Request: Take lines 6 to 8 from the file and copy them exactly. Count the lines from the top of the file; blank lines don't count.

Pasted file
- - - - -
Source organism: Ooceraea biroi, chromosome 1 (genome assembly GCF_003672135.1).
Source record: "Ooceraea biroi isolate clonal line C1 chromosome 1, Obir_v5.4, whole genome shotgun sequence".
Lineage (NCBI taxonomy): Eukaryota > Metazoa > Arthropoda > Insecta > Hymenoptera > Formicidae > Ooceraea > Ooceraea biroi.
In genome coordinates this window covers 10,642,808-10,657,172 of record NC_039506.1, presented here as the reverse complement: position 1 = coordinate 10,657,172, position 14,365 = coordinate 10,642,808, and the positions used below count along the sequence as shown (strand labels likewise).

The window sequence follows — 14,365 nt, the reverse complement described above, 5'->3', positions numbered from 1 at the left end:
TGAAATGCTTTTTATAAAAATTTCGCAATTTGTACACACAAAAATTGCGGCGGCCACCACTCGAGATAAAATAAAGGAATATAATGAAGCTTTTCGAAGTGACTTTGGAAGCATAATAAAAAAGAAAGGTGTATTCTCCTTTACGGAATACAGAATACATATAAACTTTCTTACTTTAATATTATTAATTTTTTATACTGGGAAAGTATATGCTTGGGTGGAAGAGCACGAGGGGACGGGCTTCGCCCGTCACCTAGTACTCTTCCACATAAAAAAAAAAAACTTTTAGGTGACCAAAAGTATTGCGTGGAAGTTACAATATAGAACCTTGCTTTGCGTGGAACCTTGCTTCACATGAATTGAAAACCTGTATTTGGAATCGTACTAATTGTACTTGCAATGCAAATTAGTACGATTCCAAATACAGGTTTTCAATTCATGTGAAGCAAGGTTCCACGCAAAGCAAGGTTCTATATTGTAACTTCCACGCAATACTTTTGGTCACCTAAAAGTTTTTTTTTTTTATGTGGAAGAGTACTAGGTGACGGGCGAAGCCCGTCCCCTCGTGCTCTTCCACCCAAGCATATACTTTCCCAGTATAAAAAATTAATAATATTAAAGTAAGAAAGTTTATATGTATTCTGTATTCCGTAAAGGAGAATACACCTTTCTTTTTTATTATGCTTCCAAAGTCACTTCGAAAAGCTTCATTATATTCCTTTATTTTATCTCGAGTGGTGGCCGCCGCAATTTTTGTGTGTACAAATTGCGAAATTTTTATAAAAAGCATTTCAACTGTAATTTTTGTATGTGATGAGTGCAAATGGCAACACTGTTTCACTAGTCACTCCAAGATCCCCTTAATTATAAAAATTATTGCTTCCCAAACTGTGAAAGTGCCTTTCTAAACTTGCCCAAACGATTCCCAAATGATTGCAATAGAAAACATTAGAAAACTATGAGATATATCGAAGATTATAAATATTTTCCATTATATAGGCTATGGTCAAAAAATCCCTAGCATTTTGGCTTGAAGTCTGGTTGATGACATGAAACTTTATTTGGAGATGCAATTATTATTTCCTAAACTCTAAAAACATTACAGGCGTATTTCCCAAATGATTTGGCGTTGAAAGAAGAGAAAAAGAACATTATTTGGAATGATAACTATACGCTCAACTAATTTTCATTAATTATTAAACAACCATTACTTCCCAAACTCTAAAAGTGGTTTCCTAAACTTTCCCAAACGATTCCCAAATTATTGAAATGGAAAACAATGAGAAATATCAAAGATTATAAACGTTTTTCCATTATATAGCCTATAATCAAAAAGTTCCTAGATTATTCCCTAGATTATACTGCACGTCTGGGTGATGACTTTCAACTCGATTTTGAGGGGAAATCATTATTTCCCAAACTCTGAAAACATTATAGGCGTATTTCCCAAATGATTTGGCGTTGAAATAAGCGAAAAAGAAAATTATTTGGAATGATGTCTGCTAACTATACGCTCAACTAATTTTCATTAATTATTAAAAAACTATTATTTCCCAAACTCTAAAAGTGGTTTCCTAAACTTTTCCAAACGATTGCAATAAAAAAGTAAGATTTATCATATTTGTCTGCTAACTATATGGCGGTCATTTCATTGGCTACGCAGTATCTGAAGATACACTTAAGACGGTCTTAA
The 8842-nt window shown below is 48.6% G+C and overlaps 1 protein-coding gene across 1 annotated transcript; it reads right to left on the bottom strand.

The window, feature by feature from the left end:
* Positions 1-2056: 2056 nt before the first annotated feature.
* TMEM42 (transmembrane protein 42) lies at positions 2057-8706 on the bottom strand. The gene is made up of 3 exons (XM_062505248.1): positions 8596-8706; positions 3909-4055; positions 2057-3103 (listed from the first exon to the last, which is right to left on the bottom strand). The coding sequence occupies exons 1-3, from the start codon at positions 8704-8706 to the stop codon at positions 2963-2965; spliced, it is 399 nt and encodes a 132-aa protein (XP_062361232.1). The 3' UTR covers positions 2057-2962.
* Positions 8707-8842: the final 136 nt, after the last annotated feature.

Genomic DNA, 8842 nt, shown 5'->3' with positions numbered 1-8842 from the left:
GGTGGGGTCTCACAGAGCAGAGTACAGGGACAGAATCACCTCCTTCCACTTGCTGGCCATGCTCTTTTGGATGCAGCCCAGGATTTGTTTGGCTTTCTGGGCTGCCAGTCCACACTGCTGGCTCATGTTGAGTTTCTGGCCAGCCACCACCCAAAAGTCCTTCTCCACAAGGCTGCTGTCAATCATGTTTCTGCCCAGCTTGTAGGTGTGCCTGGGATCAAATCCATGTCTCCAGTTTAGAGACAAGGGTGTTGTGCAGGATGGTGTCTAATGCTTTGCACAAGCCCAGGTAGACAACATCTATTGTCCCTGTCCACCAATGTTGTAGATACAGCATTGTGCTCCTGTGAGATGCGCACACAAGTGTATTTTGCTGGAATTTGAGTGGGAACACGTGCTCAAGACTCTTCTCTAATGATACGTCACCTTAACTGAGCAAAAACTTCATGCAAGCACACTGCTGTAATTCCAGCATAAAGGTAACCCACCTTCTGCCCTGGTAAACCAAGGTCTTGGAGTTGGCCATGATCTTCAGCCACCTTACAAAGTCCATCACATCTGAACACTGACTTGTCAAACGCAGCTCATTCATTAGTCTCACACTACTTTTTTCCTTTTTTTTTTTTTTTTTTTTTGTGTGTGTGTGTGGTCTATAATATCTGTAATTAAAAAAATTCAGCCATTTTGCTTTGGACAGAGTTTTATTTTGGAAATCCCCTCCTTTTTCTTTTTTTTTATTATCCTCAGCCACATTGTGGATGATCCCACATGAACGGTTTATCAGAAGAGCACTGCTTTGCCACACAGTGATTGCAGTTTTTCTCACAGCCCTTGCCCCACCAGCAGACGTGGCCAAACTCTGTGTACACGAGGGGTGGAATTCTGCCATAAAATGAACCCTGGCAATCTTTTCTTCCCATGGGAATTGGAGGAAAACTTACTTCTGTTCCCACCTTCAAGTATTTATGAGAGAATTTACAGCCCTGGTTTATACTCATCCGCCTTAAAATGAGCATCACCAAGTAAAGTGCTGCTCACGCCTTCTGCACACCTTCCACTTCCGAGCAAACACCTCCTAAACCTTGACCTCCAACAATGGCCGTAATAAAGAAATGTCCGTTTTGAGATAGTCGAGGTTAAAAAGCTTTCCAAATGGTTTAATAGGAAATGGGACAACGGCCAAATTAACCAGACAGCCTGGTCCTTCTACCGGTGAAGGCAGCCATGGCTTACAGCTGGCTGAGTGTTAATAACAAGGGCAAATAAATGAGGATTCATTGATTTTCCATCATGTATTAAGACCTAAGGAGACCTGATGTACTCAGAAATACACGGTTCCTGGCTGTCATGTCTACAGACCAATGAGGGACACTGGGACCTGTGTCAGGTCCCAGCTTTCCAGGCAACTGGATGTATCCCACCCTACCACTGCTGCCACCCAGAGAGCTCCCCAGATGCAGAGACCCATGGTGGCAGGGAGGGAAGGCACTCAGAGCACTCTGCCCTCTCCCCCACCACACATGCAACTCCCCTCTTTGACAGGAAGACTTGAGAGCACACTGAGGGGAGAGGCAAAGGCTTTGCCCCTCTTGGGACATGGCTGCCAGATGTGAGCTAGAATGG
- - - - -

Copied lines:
TGAAATGCTTTTTATAAAAATTTCGCAATTTGTACACACAAAAATTGCGGCGGCCACCACTCGAGATAAAATAAAGGAATATAATGAAGCTTTTCGAAGTGACTTTGGAAGCATAATAAAAAAGAAAGGTGTATTCTCCTTTACGGAATACAGAATACATATAAACTTTCTTACTTTAATATTATTAATTTTTTATACTGGGAAAGTATATGCTTGGGTGGAAGAGCACGAGGGGACGGGCTTCGCCCGTCACCTAGTACTCTTCCACATAAAAAAAAAAAACTTTTAGGTGACCAAAAGTATTGCGTGGAAGTTACAATATAGAACCTTGCTTTGCGTGGAACCTTGCTTCACATGAATTGAAAACCTGTATTTGGAATCGTACTAATTGTACTTGCAATGCAAATTAGTACGATTCCAAATACAGGTTTTCAATTCATGTGAAGCAAGGTTCCACGCAAAGCAAGGTTCTATATTGTAACTTCCACGCAATACTTTTGGTCACCTAAAAGTTTTTTTTTTTTATGTGGAAGAGTACTAGGTGACGGGCGAAGCCCGTCCCCTCGTGCTCTTCCACCCAAGCATATACTTTCCCAGTATAAAAAATTAATAATATTAAAGTAAGAAAGTTTATATGTATTCTGTATTCCGTAAAGGAGAATACACCTTTCTTTTTTATTATGCTTCCAAAGTCACTTCGAAAAGCTTCATTATATTCCTTTATTTTATCTCGAGTGGTGGCCGCCGCAATTTTTGTGTGTACAAATTGCGAAATTTTTATAAAAAGCATTTCAACTGTAATTTTTGTATGTGATGAGTGCAAATGGCAACACTGTTTCACTAGTCACTCCAAGATCCCCTTAATTATAAAAATTATTGCTTCCCAAACTGTGAAAGTGCCTTTCTAAACTTGCCCAAACGATTCCCAAATGATTGCAATAGAAAACATTAGAAAACTATGAGATATATCGAAGATTATAAATATTTTCCATTATATAGGCTATGGTCAAAAAATCCCTAGCATTTTGGCTTGAAGTCTGGTTGATGACATGAAACTTTATTTGGAGATGCAATTATTATTTCCTAAACTCTAAAAACATTACAGGCGTATTTCCCAAATGATTTGGCGTTGAAAGAAGAGAAAAAGAACATTATTTGGAATGATAACTATACGCTCAACTAATTTTCATTAATTATTAAACAACCATTACTTCCCAAACTCTAAAAGTGGTTTCCTAAACTTTCCCAAACGATTCCCAAATTATTGAAATGGAAAACAATGAGAAATATCAAAGATTATAAACGTTTTTCCATTATATAGCCTATAATCAAAAAGTTCCTAGATTATTCCCTAGATTATACTGCACGTCTGGGTGATGACTTTCAACTCGATTTTGAGGGGAAATCATTATTTCCCAAACTCTGAAAACATTATAGGCGTATTTCCCAAATGATTTGGCGTTGAAATAAGCGAAAAAGAAAATTATTTGGAATGATGTCTGCTAACTATACGCTCAACTAATTTTCATTAATTATTAAAAAACTATTATTTCCCAAACTCTAAAAGTGGTTTCCTAAACTTTTCCAAACGATTGCAATAAAAAAGTAAGATTTATCATATTTGTCTGCTAACTATATGGCGGTCATTTCATTGGCTACGCAGTATCTGAAGATACACTTAAGACGGTCTTAA
The 8842-nt window shown below is 48.6% G+C and overlaps 1 protein-coding gene across 1 annotated transcript; it reads right to left on the bottom strand.

The window, feature by feature from the left end: